Paramount Pictures via Everett Collection
Here's a feat: taking what is likely the oldest, most well-known story in the world, and making a retelling feel inventive. Over the course of its two-and-a-half-hour runtime, Darren Aronofsky's Noah takes many forms — Tolkien-esque fantasy, trippy psychological thriller, merciless dissection of the dark points of abject faith — never feeling too rigidly confined to the parameters of the familiar tale that we've all experienced in the form of bedtime stories, religious education lessons, and vegetable-laden cartoons. As many forms as the parable has taken over the past few thousand years, Aronofsky manages to find a few new takes.
The director's thumbprint is branded boldly on Russell Crowe's Noah, a man who begins his journey as a simple pawn of God and evolves into a dimensional human as tortured as Natalie Portman's ballerina or Jared Leto's smack head. Noah's obsession and crisis: his faith. The peak of the righteous descendant of Seth (that's Adam and Eve's third son — the one who didn't die or bash his brother's head in with a rock), Noah is determined to carry out the heavenly mission imparted upon him via ambiguous, psychedelic visions. God wants him to do something — spoilers: build an ark — and he will do it. No matter what.
No matter what it means to his family, to his lineage, to his fellow man, to the world. He's going to do it. No matter what. The depths to which Aronofsky explores this simple concept — the nature of unmitigated devotion — makes what we all knew as a simplistic A-to-B children's story so gripping. While the throughline is not a far cry from the themes explored in his previous works, the application of his Requiem for a Dream, The Wrestler, and Black Swan ideas in this movie does not feel like a rehashing. Experiencing such modern, humane ideas in biblical epic is, in fact, a thrill-ride.
Paramount Pictures via Everett Collection
Although Aronofsky accesses some highly guttural stuff inside of his title character, he lets whimsy and imagination take hold of the world outside of him. Jumping headfirst into the fantastical, the director lines his magical realm with rock monsters — "Watcher" angels encased in Earth-anchored prisons as punishment for their betrayal of God — and a variety of fauna that range in innovation from your traditional white dove to some kind of horned, scaled dog bastardization.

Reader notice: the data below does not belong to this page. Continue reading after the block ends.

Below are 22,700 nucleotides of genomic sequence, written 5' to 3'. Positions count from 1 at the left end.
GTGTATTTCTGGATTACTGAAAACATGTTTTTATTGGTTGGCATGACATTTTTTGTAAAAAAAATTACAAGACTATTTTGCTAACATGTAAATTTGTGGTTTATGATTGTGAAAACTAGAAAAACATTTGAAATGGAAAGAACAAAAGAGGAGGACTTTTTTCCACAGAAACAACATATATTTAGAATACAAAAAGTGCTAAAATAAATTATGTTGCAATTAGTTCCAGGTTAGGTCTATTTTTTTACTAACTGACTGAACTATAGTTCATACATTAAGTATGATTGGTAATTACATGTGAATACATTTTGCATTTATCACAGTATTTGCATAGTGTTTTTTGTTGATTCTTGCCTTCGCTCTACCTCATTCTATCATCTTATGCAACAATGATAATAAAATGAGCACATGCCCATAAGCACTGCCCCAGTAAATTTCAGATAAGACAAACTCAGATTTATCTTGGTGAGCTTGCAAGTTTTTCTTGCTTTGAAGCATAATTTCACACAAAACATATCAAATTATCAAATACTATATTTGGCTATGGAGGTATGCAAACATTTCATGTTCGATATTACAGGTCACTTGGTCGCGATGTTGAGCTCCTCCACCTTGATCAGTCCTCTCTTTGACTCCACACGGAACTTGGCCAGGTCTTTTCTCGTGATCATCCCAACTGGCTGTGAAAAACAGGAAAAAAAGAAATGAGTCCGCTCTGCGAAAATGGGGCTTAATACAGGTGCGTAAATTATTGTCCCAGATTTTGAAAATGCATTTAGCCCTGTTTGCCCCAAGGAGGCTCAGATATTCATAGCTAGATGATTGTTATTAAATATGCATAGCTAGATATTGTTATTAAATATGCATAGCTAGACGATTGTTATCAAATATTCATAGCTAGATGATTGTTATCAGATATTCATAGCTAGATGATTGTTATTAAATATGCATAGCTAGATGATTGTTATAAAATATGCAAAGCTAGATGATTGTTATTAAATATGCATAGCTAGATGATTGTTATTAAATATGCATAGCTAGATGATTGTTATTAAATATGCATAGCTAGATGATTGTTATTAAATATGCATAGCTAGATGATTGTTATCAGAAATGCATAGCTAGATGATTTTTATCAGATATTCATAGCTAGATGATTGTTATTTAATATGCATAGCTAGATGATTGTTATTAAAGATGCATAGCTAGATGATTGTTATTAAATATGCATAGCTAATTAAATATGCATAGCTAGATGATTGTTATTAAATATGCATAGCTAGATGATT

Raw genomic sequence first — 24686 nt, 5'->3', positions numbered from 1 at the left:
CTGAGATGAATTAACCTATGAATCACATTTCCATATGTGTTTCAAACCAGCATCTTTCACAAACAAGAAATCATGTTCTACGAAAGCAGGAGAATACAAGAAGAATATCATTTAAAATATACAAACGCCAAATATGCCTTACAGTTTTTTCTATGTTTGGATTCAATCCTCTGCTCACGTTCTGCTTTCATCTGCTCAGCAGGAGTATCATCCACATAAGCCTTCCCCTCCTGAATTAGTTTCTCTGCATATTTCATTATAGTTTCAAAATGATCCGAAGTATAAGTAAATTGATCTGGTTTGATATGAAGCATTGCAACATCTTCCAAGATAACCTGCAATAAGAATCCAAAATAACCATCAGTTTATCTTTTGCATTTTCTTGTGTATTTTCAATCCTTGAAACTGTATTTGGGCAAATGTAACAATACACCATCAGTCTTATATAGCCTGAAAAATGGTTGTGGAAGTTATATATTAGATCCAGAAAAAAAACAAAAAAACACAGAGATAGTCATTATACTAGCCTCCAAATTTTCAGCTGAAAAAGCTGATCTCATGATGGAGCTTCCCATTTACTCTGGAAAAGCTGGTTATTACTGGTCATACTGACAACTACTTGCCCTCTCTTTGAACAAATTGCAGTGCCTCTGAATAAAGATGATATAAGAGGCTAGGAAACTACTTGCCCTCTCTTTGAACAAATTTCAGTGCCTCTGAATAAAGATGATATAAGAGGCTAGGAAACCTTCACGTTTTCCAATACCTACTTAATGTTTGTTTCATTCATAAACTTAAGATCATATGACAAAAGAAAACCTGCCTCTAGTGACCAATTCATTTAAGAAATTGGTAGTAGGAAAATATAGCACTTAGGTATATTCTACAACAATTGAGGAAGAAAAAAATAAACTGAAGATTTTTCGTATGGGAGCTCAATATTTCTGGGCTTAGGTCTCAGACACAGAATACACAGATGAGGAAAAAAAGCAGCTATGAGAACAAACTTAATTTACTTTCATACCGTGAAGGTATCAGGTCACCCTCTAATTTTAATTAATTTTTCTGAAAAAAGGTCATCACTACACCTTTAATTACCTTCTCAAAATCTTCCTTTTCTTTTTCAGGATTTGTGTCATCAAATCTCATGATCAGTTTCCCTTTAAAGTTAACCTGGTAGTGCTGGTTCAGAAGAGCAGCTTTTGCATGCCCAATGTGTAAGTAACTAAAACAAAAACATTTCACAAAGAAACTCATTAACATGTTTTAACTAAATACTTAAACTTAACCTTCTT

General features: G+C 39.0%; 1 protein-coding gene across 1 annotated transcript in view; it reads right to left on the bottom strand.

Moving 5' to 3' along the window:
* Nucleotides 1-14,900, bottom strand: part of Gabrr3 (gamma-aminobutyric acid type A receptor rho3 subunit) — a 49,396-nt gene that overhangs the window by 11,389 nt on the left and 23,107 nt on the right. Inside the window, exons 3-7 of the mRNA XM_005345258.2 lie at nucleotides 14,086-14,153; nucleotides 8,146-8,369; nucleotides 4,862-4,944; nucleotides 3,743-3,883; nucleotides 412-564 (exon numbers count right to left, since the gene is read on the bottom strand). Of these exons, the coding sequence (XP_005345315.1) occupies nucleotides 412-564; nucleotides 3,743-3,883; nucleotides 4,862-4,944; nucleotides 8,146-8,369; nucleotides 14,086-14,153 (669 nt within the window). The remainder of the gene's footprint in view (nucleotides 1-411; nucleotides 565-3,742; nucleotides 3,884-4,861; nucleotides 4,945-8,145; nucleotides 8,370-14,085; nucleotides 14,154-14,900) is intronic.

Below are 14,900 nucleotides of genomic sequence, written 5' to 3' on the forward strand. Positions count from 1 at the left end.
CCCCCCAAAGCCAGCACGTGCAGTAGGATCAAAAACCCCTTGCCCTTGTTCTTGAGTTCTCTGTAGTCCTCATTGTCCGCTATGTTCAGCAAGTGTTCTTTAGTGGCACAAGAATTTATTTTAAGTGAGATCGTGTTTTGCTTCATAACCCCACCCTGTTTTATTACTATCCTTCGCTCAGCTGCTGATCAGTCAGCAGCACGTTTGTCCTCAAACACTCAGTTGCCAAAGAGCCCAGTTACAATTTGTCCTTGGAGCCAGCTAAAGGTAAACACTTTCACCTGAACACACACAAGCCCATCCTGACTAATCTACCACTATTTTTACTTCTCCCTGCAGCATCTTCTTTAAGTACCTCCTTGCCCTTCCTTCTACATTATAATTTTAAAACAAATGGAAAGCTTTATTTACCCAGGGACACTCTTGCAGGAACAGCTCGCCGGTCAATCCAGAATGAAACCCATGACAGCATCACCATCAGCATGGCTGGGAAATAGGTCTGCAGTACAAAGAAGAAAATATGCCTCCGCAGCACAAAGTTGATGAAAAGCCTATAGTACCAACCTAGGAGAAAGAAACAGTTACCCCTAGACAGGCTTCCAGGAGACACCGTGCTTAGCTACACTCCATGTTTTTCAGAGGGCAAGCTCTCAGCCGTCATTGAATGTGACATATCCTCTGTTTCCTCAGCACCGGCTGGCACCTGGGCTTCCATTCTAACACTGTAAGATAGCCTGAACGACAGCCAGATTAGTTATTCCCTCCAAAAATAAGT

But the most winning elements of Noah, and easily the most surprising, come when Aronofsky goes cosmic. He jumps beyond the literal to send us coursing through eons to watch the creation of God's universe, matter exploding from oblivion, a line of creatures evolving (in earnest) into one another as the planet progresses to the point at which we meet our tortured seafarer. Aronofsky's imagination, his aptitude as a cinematic magician, peak (not just in terms of the film, but in terms of his career) in these scenes.
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With all this propped against the stark humanity of his story — not just in terms of Crowe's existential spiral, but in character beats like grandfather Methuselah's relationship with the youngsters, in little Ham's playful teasing of his new rock monster pet — Aronofsky manages something we never could have anticipated from Noah. It's scientific, cathartic, humane. Impressively, this age-old tale, here, is new. And beyond that feat, it's a pretty winning spin.
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The genesis of Universal's 47 Ronin is almost as tragic as the actual history that the movie is culling from. As the story goes, Universal saw the sprigs of talent sprouting from fresh faced director Carl Rinsch, whose previous experience was limited to just a couple of commercials and a nifty short film. The studio decided to ease the new director into feature filmmaking by cutting him what amounts to virtually a blank check, and giving him charge over a multi-national samurai fantasy epic. Almost impossibly, the film isn't a complete disaster. It's just a minor one.
47 Ronin follows the classic story of the titular team of warriors, a group of disgraced samurai who band together to seek revenge against a merciless warlord that betrayed and killed their master. But this isn't your grandfather's version of the story. 47 Ronin is an international affair, and it's covered with a veneer of Japanese mysticism and a thick coating of Hollywood lacquer, but east meets west rather uncomfortably, and it's mostly due to Keanu Reeves. Reeves' character is clearly crowbarred into the story that has no room for him, and it's plainly obvious where the seams of the story were stretched in order to patch him into the narrative. Reeves plays Kai, a half Japanese, half English orphan who is adopted by the samurai clan. His character serves no real purpose beyond being white, slicing things until they die, and playing the male lead of the most superfluous love story of the year. Rinsch simply can't make the inclusion of the character feel organic in any way, and "Kai" ends up feeling like a calculated studio move. It's a shame that the film spends so much time on Reeves when the real star is clearly Hiroyuki Sanada, who plays off the stoic samurai most believably among the rest of the cast.
It's also shame that with all the mysticism pumped into the story, there's no magic in the actual center of the film, the ronin themselves. The only personality trait a samurai is allowed to possess seems to be unerring stoicism, and between all 47 ronin, there are probably only three distinct samurai with any discernible character traits beyond an intense need to brood, and you'll probably only remember those three by the time the credits roll, only to promptly forget about them only a few hours later. Thankfully, Rinko Kikuchi's slinky and treacherous witch adds some much needed camp and personality to the mostly forgettable human characters.